The idea behind the calculation is summarised neatly in their first figure; compare and contrast this with that of Burgers shown above!
Once you have such a model, the grain boundary energy is but the energy of arrays of dislocations — which can be calculated in several ways — Read and Shockley list three in the paper, and derive their famous expression.
And, immediately, of course, they compare their analytical results with the then available experimental results of C G Dunn:
Thus, within the first few pages of their 15 page long paper, Read and Shockley changed our way of understanding and looking at grain boundaries for ever. The rest of the paper goes on to treat other interesting aspects of their work; one of them, which I liked a lot, is their explanation of what was then known as “veining” in aluminium in terms of these dislocation arrays!
Lacombe observed that in a single crystal grain there are faint lines or veins which are revealed as rows of separated etch pits under suitable etching conditions. He has also observed that there are small differences in orientation between the regions separated by the veins. We have proposed that each etch pit originates at a dislocation, where the free energy of the stressed material will be somewhat higher than elsewhere; the pit then grows to a large size so that it is observed optically.
Read and Shockley suggest that the distances between these etch pits can be compared with their theory knowing the misorientation.
The rest of the paper looks at large angle grain boundaries and the dynamics of the grain boundary model — with several appendices towards the end where all the mathematical details of the calculations are fleshed out.
The model of Read and Shockley and their expression for the energy of small angle grain boundaries is of fundamental importance; for example, when one models grain boundaries and their migration, the first step is to check that the model gives the energetics according to the predictions of Read and Shockley. Moreover, at that point of time when it was proposed, their model also lead to some nice experiments by Aust and Chalmers  on the measurement of dihedral angles at triple junctions, which, as Cahn notes in his book , would not have been carried out but for the theoretical underpinning provided by Read and Shockley. That the results of Aust and Chalmers is not the final word was shown much later in another classic (that is called “one of the most elegant experiments in materials science” by Cahn), the discussion of which we will defer for some other time. In the meanwhile, have fun with Read and Shockley.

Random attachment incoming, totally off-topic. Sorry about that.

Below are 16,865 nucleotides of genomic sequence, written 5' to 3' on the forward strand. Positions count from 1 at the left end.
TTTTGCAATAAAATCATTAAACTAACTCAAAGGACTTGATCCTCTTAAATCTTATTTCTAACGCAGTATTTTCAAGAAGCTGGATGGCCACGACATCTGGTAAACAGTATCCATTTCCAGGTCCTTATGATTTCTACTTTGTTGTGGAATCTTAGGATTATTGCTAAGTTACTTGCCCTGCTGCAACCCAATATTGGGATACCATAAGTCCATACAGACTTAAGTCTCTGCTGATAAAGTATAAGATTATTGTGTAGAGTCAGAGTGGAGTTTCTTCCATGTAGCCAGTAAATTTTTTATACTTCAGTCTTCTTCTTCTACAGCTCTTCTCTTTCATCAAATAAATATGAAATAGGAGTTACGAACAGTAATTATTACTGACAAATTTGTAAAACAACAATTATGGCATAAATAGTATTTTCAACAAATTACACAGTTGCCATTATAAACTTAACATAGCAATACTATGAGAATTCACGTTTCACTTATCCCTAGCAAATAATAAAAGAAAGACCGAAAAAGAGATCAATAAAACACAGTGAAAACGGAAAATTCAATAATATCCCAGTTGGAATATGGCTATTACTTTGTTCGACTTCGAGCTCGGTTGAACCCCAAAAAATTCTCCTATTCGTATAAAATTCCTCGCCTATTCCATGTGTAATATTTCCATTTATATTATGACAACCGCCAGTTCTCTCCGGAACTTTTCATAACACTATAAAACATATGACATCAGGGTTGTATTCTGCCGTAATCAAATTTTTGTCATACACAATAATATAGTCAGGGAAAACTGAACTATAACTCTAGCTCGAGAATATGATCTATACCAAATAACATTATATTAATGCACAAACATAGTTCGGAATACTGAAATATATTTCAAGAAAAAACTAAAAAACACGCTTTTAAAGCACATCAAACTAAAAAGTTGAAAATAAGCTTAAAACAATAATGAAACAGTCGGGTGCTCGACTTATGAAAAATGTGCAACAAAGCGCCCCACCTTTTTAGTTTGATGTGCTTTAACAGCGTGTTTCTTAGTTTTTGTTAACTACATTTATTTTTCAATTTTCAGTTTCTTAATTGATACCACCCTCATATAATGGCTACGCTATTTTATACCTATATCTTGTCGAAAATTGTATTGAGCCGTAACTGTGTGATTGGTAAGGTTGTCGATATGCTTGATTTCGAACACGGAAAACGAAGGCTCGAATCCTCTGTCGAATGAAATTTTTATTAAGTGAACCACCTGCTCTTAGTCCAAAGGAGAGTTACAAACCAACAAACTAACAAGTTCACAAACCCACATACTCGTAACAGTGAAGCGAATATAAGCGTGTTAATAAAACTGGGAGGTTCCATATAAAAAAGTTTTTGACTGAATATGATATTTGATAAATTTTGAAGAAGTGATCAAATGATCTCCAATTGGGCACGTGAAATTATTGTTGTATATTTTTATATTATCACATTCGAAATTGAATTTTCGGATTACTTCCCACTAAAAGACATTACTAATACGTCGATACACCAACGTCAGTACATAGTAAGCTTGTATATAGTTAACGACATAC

W T Read and W Shockley, Dislocation models of crystal grain boundaries, Physical Review, Vol. 78, No. 3, pp. 275-289, 1950.
 J M Burgers, Geometrical considerations concerning the structural irregularities to be assumed in a crystal, Proceedings of Physical Society, Vol. 52, pp. 23-33, 1940.
 W L Bragg, The structure of cold-worked metal, Proceedings of Physical Society, Vol. 52, pp. 105-109, 1940.
 K T Aust and B Chalmers, Surface energy and structure of crystal boundaries in metals, Proceedings of the Royal Society of London A. Mathematical and Physical Sciences, Vol. 204, No. 1078, pp. 359-366, 1950.
 R W Cahn, The coming of materials science, Pergamon, 2001.